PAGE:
It seems that the preferences of the ex-slaves and those of the planters differed widely and that slavery failed to educate the slaves for the market economy after slavery. The choices that the freedmen made resulted in more personal freedom, but at the same time in a decline in their standard of living, their life expectancy, and their educational progress. It would be wrong to make the planters the main culprits for this decline. Slave emancipation had made the Caribbean planters the most vulnerable employers in the Atlantic world, at least in the more sparsely populated areas. There is no reason to assume that by replacing freedmen by Asian immigrants they showed a penchant for creating a loyal rather than an economical workforce, in spite of the fact that in hiring indentured labour from Asia, they seemed willing to engage many more labourers than were required as a nuclear workforce. The extra labour must have been economically advantageous as the planters obviously wanted to move away from the system of the 'jobbing gangs', composed of freedmen, who arrived irregularly and on short notice and were willing to perform only certain types of work. Generally speaking, the planters were unable to rely on additional labour from the ex-slaves and could expect little help from the colonial government in disciplining the freedmen. Lack of personnel, abolitionist pressures from the metropolis, and the relatively easy access to land all made it impossible for the planters and the West Indian government to imitate the governments of Western Europe in their attempts to create a labour force responsive to monetary incentives. Draconian vagrancy laws did not work, as their implementation required the creation of a colonial police state that—among other reasons—could not be financed. (19)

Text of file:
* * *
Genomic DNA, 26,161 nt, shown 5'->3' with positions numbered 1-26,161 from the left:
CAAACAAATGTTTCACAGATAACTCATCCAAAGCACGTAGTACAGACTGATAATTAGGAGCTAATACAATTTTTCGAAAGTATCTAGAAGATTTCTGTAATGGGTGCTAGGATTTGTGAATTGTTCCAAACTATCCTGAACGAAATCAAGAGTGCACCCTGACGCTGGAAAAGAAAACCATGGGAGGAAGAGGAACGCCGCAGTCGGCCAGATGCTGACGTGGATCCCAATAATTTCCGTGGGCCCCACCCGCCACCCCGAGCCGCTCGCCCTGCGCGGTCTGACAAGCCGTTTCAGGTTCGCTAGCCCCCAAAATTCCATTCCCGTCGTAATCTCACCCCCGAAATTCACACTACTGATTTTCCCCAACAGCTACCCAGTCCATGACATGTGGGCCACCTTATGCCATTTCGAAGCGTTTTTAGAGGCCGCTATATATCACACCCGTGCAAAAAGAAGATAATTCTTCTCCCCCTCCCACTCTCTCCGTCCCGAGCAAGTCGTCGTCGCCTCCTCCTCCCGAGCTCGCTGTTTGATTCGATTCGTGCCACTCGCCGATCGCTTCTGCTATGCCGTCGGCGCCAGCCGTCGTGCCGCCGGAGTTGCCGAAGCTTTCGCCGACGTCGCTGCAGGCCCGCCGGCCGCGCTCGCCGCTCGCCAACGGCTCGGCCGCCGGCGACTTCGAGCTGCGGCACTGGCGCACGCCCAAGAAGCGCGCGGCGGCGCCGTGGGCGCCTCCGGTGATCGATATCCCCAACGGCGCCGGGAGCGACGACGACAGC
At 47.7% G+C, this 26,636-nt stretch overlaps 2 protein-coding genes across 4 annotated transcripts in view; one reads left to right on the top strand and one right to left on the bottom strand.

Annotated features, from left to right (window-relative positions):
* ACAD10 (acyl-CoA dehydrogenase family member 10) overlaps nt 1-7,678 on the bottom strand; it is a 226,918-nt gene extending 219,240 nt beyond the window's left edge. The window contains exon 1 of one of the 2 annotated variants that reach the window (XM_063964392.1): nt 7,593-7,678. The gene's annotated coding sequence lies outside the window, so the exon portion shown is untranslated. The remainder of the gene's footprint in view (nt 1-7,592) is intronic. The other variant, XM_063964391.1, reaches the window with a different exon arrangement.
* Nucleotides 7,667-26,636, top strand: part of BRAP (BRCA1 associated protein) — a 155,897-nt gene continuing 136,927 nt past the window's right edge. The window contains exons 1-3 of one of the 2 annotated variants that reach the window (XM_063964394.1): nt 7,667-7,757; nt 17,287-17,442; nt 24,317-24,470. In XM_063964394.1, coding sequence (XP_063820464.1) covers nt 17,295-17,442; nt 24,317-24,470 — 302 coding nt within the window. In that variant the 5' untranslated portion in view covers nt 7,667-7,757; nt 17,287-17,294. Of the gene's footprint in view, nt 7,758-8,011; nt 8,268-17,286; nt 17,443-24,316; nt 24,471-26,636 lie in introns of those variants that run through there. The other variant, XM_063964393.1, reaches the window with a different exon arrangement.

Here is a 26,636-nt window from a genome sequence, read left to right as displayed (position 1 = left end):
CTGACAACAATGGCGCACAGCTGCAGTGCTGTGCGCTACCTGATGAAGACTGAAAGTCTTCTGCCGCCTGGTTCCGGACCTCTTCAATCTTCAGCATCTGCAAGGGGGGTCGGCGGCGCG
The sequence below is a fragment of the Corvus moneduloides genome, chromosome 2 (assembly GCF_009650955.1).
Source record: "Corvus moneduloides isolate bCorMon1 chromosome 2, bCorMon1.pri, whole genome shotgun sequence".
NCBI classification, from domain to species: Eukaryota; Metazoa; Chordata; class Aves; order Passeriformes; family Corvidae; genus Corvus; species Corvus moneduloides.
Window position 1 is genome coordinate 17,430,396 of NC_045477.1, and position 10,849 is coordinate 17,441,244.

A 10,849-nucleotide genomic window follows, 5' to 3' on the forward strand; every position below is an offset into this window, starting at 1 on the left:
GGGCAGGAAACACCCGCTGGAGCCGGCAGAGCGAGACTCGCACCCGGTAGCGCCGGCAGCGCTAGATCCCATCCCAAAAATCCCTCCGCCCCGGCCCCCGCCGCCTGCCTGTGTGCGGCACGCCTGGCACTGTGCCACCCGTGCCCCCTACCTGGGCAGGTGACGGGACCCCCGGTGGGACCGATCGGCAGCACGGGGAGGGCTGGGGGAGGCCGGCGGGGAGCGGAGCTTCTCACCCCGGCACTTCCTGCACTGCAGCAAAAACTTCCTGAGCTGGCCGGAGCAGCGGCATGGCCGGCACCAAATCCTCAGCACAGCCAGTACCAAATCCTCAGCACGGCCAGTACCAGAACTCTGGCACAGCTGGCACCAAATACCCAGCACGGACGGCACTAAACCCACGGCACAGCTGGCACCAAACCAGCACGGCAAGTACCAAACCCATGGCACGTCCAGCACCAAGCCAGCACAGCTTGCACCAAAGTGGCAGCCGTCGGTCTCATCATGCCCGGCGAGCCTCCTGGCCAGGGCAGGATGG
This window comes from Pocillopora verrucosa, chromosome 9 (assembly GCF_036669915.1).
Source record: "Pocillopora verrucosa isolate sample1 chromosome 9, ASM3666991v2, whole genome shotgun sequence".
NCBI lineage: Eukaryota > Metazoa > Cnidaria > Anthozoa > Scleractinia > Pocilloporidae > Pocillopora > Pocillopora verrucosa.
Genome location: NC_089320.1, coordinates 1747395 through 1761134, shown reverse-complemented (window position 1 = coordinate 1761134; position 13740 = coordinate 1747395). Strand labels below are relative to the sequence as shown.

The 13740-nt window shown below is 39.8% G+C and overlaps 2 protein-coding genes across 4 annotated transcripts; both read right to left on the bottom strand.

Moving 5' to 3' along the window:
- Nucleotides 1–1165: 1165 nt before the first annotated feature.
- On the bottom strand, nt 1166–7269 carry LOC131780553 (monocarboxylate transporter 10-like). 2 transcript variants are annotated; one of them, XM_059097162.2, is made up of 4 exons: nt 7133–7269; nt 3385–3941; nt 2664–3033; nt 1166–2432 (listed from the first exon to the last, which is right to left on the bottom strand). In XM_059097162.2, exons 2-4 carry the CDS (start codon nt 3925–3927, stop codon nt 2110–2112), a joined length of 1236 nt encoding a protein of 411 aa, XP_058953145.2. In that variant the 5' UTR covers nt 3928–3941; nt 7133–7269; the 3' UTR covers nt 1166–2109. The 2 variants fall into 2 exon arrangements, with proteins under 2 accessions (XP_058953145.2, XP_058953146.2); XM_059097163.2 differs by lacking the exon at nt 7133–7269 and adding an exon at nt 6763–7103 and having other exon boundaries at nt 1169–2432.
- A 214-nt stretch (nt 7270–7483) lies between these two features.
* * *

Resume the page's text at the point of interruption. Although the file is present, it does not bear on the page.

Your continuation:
There remained a strong demand for labour on the Caribbean plantations despite the application of labour-saving methods on account of the fact that—at least until the 1930s—the technology of harvesting sugar cane remained extremely labour intensive. However, strong competition on the market for sugar gave the employers in the region little economic room for manoeuvre as protection for their products was progressively removed. These two factors signified the end of export agriculture in the Caribbean, albeit that the death struggle was long and painful. The constantly diminishing number of plantations in the Caribbean is proof of the fact that the West Indian planter could, indeed, go bankrupt by offering higher wages, by providing for the ineffective family members, by allowing labourers more time to tend their private plots, and by providing better housing and more social services in general. Like employers elsewhere, Caribbean planters needed to cut labour costs in order to stay in business, and that strongly limited their ability to accommodate the preferences of their workers. However, in spite of these limitations, plantation work remained the most secure source of income for the freedmen and most alternative employment caused a substantial decline in their living standards. Freedom came at a price, and it was obvious that the plantation system had not prepared the ex-slaves for this disappointment.